The music business has its challenges, not just getting heard or recorded. While Ray did enjoy some amount of success in his prolific songwriting and recording career, by no means was it a smooth journey. He encountered pressures early on from publishers who wanted to 'buy' the publishing of his song. While Ray's instincts told him otherwise, it also left him skeptical in his dealings with some producers in Music City. In another instance, Ray wrote a tune, "If Tomorrow Never Comes" which was recorded by a musician by the name of Kent Blazy who pitched the song to another artist who would gain international fame. However, because of that effort, that artist recorded a tune by the same title, but had seemingly wrote 'around' the song but had used the title from Ray's efforts.
We invite you to visit Ray's web site to learn more about his prolific songwriting efforts. To see the many artists he's produced in the recording studio.
Ray was first married to Margaret. Ray notes on his web site that there was a time when things just overwhelmed him with all that he had going on. It led to a nervous breakdown he says. But just as he was coming out of it, his little Yorkshire Terrier Dandy passed away. Then he and Margaret divorced shortly afterwards.
It was around this time he made a conscious effort to withdraw from the business and just be with himself, living in seclusion on a property he had in the Nashville area. He kept writing songs, but it was mostly therapy to him, and were sad and depressing in their themes.
Things seemed to spiral downward. He was suffering pain from a back injury that ultimately required surgery. In the middle 1980s, he stopped touring the United States because his mother had become quite ill. He opted to tour the Canadian night club circuit so he could remain closer to her. But as fate would have it, he was attacked at one performance by three 'goons' as he describes it that resulted in a severely broken right hand which required a dozen surgeries to repair. He could not play the piano for two years - a major part of what made him an entertainer as well as his tool in songwriting.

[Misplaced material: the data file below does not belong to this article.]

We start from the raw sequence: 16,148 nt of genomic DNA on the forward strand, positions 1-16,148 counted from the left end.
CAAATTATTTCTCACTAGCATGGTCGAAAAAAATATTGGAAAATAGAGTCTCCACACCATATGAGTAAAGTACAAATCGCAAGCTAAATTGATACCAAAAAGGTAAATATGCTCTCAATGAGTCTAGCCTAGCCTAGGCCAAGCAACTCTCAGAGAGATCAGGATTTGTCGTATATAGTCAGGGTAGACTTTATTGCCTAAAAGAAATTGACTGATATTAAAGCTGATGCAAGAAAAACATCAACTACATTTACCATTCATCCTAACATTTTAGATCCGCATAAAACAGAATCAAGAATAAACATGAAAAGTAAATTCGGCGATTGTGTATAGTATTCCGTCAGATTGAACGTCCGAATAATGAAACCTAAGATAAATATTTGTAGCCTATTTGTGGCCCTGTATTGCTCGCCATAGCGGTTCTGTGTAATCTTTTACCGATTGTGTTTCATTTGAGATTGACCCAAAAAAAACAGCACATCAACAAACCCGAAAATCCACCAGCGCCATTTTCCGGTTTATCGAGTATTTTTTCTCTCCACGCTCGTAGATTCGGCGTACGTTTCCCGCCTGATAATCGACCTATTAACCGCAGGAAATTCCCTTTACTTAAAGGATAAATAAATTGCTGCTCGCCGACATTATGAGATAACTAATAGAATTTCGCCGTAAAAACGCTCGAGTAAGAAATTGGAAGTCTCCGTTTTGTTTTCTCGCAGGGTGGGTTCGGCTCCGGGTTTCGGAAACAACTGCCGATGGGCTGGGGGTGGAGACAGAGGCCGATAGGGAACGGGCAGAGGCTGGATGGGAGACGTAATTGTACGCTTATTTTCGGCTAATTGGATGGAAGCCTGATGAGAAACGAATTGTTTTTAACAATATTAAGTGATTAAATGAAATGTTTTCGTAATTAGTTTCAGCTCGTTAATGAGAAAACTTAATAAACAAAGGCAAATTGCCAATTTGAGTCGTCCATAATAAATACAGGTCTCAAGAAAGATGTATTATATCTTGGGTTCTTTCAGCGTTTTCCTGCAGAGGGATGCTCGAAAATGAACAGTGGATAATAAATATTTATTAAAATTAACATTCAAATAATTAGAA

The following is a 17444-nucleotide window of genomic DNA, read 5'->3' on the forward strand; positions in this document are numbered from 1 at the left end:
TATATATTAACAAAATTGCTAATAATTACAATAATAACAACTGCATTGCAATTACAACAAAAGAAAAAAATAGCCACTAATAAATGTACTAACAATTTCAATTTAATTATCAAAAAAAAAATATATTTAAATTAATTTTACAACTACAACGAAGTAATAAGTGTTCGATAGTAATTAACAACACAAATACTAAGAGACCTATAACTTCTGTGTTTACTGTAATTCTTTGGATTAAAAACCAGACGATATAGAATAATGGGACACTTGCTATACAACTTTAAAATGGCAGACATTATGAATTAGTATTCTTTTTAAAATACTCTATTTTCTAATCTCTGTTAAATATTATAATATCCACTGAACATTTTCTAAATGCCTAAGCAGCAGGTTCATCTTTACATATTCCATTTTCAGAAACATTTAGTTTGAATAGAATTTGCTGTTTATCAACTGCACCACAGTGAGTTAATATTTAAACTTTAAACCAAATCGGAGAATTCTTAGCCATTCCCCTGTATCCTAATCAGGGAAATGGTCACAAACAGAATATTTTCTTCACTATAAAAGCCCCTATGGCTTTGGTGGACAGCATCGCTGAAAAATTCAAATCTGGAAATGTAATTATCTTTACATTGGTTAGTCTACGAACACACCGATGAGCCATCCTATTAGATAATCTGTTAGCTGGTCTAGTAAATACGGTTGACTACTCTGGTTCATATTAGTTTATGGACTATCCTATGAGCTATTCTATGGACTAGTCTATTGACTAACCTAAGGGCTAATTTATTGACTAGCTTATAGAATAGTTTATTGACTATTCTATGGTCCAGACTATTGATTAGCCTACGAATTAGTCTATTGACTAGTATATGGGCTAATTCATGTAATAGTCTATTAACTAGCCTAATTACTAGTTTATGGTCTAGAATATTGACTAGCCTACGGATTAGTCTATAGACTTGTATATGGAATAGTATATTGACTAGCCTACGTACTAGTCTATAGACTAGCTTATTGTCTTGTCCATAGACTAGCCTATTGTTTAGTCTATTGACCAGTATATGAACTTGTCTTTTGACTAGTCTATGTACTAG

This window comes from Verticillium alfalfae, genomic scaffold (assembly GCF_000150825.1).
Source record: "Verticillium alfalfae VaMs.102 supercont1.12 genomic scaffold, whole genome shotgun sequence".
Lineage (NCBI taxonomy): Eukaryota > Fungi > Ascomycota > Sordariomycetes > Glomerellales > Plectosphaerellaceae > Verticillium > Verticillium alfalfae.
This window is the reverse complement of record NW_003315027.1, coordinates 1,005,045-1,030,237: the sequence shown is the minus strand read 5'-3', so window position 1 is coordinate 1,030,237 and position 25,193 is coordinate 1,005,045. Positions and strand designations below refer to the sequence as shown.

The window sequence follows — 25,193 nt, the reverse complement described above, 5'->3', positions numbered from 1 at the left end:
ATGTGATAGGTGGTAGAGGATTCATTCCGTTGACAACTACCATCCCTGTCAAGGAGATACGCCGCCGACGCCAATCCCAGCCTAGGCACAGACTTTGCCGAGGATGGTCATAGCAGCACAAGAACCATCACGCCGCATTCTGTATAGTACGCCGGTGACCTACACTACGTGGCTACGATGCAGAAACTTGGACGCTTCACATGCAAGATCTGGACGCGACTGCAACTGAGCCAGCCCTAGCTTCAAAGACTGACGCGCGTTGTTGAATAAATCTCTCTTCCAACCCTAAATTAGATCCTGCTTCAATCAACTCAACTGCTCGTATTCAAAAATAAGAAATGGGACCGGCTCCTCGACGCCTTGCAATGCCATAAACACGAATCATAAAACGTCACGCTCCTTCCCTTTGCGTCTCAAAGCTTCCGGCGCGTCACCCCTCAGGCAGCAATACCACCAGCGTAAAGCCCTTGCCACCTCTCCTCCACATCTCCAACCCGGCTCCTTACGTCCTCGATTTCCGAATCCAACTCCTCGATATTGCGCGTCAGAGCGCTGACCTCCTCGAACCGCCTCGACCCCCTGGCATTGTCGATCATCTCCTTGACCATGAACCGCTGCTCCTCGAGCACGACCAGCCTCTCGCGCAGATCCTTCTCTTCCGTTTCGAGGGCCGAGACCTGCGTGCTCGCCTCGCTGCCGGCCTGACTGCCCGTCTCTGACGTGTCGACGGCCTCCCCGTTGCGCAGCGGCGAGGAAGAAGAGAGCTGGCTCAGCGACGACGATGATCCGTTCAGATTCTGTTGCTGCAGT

His mother Katherine passed away in 1990. Shortly after that, he sold fifty percent of his forty years of life's work to a European conglomerate.
During his lifetime, Ray overcame a stuttering problem through study at The Wilkerson Speech Center and was on their board of directors at one time.
Ray also found the time to take karate classes as well as play tennis.
Life turned around for him though. He had met a special lady (Trudy) as he describes it while he was touring Canada. They were married at his home in Nashville in 1990. While he had found a new point of happiness in his life, he had grown disillusioned with the direction of country music at that time and opted out of the mainstream.
In 1998, he made another change in his life. His wife's father had become ill and they made a major decision. He left Nashville after more than 35 years and moved back to Calgary.
Larry Delaney wrote in Canada's "Country Music News" in its March 2011 issue that Ray Griff holds the record as Canada's most prolific country songwriter with the most compositions reaching the Billboard Country Hits Charts in the USA --- and it appears that it will be a record that will remain unbroken in the foreseeable future. Griff, born in Vancouver, British Columbia and now making his home in Calgary, Alberta after working in Nashville for many years, has had 54 of his songs recorded by himself and by other artists make it to the Billboard Country Hits Charts. The next closest on the hit list is superstar Shania Twain (b. Windsor, ON) with 29 entries, and seemongly in retirement, with no material on the horizion.
The top 10 Candian writers whose songs have charted on Billboards country chart are:
In 2012, his web site tells fans he was undergoing a battle with cancer. He had osteoradionecrosis. He had reconstructive jaw surgeries. He's still in the recovery process and you can read more details on his web site. If you remember his songs and hits over the years, why not take the time to visit his site and drop him a good wish to see him recover and perhaps compose more music for us to enjoy.
Ray has been a workaholic all his life and while he is not quite ill,
he continues to do his radio show “Raymond’s Place” in Calgary on 1060 AM.
Because of the facial paralysis it takes him over a week to put one show together
but he continues to do it at “no charge”. The show is extremely popular both locally
(Calgary) and on line: